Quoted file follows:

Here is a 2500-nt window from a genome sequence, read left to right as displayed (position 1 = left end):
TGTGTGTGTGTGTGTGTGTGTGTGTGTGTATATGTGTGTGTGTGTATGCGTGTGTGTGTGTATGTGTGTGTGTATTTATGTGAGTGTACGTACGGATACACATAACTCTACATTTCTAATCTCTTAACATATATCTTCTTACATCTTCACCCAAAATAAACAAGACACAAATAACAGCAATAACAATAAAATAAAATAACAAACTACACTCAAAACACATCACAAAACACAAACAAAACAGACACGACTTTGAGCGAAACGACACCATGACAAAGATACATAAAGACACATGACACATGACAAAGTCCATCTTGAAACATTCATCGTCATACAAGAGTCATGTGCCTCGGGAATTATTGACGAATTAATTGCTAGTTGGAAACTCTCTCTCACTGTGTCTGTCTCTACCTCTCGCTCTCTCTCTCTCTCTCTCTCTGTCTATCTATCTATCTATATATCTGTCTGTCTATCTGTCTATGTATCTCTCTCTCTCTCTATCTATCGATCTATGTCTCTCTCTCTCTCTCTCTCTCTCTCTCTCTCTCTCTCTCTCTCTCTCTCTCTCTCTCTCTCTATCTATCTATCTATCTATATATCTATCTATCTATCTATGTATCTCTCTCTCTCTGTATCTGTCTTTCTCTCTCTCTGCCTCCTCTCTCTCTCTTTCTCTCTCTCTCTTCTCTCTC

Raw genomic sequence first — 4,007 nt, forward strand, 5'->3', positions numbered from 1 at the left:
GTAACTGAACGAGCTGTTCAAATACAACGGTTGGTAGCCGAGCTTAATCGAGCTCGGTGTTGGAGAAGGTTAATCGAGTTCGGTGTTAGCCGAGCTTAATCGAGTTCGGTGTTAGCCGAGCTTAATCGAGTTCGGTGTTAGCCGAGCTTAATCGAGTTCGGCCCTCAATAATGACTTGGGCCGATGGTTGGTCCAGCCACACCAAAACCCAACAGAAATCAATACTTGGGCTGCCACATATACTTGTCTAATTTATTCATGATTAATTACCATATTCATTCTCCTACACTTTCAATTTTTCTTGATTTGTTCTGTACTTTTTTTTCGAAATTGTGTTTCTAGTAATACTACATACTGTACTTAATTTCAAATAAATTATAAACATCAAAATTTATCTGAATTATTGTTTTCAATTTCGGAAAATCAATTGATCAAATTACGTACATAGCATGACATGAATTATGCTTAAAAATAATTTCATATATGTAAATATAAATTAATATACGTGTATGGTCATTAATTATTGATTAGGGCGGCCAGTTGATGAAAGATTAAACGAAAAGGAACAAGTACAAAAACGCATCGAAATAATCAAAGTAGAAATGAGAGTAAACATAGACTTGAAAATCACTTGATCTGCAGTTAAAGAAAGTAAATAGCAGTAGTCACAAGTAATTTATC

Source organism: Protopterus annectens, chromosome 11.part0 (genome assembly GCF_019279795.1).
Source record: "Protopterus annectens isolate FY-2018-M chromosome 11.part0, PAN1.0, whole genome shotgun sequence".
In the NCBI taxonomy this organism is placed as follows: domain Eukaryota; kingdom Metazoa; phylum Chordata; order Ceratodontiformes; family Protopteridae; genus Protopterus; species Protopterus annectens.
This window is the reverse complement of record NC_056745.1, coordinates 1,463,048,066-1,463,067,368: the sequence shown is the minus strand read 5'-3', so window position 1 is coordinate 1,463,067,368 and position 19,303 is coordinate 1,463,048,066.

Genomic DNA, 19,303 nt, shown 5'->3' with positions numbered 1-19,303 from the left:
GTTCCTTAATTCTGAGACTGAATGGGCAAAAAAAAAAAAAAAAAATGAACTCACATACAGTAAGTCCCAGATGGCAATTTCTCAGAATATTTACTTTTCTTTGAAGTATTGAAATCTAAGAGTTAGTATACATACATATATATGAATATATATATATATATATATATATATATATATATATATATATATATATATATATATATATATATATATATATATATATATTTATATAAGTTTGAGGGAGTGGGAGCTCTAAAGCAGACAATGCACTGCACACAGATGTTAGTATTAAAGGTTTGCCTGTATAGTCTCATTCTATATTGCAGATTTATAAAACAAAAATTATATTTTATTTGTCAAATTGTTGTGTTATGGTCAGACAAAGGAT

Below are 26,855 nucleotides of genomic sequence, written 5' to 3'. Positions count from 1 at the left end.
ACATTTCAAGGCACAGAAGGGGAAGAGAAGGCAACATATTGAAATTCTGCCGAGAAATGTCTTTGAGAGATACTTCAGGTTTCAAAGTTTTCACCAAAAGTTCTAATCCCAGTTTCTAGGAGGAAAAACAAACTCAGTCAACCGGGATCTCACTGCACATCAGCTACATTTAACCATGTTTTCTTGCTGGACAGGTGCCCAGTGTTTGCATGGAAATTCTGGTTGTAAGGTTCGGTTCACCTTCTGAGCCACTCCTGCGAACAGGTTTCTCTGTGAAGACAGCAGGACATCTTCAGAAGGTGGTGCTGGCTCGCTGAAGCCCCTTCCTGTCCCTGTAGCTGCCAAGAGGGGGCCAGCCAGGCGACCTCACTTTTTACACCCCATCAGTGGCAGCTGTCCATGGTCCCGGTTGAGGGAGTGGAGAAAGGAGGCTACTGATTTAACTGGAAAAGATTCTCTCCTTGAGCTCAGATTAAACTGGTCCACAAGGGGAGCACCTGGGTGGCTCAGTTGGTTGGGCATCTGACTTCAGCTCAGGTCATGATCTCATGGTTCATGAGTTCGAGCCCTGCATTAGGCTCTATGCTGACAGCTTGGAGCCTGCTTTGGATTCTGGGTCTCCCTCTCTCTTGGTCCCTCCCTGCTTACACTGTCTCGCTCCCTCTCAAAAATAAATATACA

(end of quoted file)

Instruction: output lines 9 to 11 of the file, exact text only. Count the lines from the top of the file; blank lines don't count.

Genomic DNA, 19,303 nt, shown 5'->3' with positions numbered 1-19,303 from the left:
GTTCCTTAATTCTGAGACTGAATGGGCAAAAAAAAAAAAAAAAAATGAACTCACATACAGTAAGTCCCAGATGGCAATTTCTCAGAATATTTACTTTTCTTTGAAGTATTGAAATCTAAGAGTTAGTATACATACATATATATGAATATATATATATATATATATATATATATATATATATATATATATATATATATATATATATATATATATATATATATATATTTATATAAGTTTGAGGGAGTGGGAGCTCTAAAGCAGACAATGCACTGCACACAGATGTTAGTATTAAAGGTTTGCCTGTATAGTCTCATTCTATATTGCAGATTTATAAAACAAAAATTATATTTTATTTGTCAAATTGTTGTGTTATGGTCAGACAAAGGAT

Below are 26,855 nucleotides of genomic sequence, written 5' to 3'. Positions count from 1 at the left end.